Payne’s recordings also showed, for the first time, that whale song was made up of distinctive and repetitive patterns. Payne “was really the first person to find out that these 20-minute whale-watching utterances are actually compositions,” Farrell said. Since then, researchers have found that groups of whales have unique songs that can be used to identify them and that other whale species, including killer whales (Orcinus orca) and belugas (Delphinapterus leucas), also sings.
What is there to sing?
These are just a handful of the singing species on the planet, and depending on how we define the wild animal melodies, there can be many more. But why to do do animals that sing sing rather than bark, bleat or buzz? In addition to competing for territory, mates, and food, animals that inhabit the same acoustic space must effectively “compete for bandwidth” to be heard, Farrell said. It turns out that singing has the advantage of transmitting over long distances and being able to carry a lot of information in its long stretches. It’s useful when you use it to demarcate a territory, alert others to predators, or woo a mate with impressive vocal prowess, as free-tailed bats do.
But beyond these functional roles, are there any animals that sing just for fun? Here there are no hard and fast answers. But we know animals play and have “emotional lives,” Farrell said. “These two things are established, and there is a great deal of literature about them,” he said. And there is also growing evidence that animals have an emotional response to music.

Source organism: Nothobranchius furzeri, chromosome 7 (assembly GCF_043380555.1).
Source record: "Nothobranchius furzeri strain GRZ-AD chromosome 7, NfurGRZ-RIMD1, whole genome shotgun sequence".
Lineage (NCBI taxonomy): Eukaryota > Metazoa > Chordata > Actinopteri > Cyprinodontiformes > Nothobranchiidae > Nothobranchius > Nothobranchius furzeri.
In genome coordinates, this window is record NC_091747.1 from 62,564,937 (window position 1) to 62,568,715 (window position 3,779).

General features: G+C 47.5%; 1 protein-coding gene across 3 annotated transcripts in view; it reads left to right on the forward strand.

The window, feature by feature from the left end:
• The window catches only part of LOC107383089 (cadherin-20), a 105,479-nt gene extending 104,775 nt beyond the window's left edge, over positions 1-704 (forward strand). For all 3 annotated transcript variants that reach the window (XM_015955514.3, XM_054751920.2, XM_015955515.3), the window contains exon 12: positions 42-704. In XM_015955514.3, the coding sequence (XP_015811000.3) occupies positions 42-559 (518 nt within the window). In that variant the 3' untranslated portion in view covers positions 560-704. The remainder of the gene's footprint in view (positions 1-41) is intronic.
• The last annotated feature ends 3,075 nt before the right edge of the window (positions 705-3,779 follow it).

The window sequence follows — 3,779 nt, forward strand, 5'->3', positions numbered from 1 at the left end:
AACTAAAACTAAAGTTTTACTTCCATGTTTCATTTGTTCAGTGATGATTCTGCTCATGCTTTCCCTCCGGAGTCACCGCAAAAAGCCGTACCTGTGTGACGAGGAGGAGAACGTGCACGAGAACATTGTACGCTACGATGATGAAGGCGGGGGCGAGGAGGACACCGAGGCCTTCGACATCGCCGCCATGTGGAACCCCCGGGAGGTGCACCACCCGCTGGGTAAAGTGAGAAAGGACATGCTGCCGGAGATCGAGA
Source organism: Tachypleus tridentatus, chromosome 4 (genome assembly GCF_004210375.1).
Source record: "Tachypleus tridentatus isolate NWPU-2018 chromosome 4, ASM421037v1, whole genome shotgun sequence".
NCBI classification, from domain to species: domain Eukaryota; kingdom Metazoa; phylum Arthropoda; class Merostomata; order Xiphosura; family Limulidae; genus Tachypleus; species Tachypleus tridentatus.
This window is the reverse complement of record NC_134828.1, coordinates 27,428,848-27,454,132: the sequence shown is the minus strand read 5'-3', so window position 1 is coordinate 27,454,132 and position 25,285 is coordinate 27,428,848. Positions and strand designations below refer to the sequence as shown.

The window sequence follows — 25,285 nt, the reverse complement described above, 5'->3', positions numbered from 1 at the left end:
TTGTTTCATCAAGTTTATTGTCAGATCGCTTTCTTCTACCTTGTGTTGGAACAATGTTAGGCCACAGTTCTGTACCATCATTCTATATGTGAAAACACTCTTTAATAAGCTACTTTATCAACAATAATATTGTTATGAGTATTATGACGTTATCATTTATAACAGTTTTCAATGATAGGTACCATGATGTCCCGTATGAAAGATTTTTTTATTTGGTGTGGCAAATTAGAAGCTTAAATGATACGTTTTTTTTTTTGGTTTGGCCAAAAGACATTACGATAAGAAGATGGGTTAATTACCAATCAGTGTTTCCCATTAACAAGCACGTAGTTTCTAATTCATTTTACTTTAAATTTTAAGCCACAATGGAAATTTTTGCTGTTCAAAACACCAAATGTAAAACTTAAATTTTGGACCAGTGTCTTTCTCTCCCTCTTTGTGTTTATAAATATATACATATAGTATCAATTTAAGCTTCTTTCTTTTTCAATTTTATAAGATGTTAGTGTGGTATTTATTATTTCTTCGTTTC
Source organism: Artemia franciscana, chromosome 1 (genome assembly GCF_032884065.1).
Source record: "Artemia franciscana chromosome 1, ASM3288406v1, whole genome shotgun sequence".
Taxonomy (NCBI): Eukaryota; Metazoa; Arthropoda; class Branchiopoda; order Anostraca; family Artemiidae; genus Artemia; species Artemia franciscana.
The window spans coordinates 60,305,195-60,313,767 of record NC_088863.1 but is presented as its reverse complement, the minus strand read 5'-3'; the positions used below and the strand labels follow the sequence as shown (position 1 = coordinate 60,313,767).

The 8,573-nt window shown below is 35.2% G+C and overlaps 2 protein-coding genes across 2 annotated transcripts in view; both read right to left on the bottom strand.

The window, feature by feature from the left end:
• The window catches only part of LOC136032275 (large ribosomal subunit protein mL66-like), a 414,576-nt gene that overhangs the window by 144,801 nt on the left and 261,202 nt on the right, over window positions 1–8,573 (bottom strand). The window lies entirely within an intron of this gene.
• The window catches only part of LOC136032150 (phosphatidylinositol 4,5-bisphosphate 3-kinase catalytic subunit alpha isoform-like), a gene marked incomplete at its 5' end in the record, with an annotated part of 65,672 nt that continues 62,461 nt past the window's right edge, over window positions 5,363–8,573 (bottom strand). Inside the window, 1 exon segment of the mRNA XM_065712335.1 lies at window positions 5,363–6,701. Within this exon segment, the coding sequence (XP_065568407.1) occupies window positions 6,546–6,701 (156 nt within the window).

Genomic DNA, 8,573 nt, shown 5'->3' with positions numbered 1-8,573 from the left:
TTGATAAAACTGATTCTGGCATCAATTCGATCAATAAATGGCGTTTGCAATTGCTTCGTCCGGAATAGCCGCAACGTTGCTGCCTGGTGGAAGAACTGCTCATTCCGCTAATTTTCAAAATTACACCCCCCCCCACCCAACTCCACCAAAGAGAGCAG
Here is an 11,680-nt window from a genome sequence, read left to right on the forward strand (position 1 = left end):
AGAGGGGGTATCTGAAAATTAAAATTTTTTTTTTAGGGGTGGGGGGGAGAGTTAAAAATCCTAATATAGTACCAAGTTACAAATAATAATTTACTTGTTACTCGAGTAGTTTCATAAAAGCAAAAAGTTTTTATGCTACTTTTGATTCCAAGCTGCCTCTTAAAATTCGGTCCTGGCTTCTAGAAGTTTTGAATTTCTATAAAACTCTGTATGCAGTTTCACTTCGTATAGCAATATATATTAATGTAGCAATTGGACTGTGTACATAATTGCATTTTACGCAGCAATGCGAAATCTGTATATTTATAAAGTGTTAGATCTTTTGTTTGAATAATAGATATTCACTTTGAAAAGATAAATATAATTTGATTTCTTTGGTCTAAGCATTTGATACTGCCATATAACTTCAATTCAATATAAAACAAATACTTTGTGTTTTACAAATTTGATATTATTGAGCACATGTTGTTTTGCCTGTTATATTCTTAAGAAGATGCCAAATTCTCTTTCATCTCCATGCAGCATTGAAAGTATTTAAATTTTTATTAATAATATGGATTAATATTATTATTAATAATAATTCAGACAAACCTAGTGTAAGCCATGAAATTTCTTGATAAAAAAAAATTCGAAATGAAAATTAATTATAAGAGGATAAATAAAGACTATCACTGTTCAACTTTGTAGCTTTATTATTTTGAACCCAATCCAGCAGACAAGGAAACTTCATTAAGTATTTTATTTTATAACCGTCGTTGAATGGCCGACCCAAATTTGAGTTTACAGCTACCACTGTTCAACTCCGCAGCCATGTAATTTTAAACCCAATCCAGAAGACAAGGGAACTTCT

For example, researchers studied the impact of Mozart’s compositions on mice, which can hear the highest frequency tones in music, and they found that music lowered the arterial pressure, which is generally correlated with feelings of calm. To build on such discoveries, Snowdon decided to take it a step further: 13 years ago, he began working with a cellist named David Teie, to determine if this relationship would hold if they composed music specially for animals. They hypothesized that animals would be even more likely to respond to music if it contained frequencies within their vocal and audible ranges, as well as a familiar tempo based on their heartbeat or model of vocalizations.
Related: What kind of music do animals like?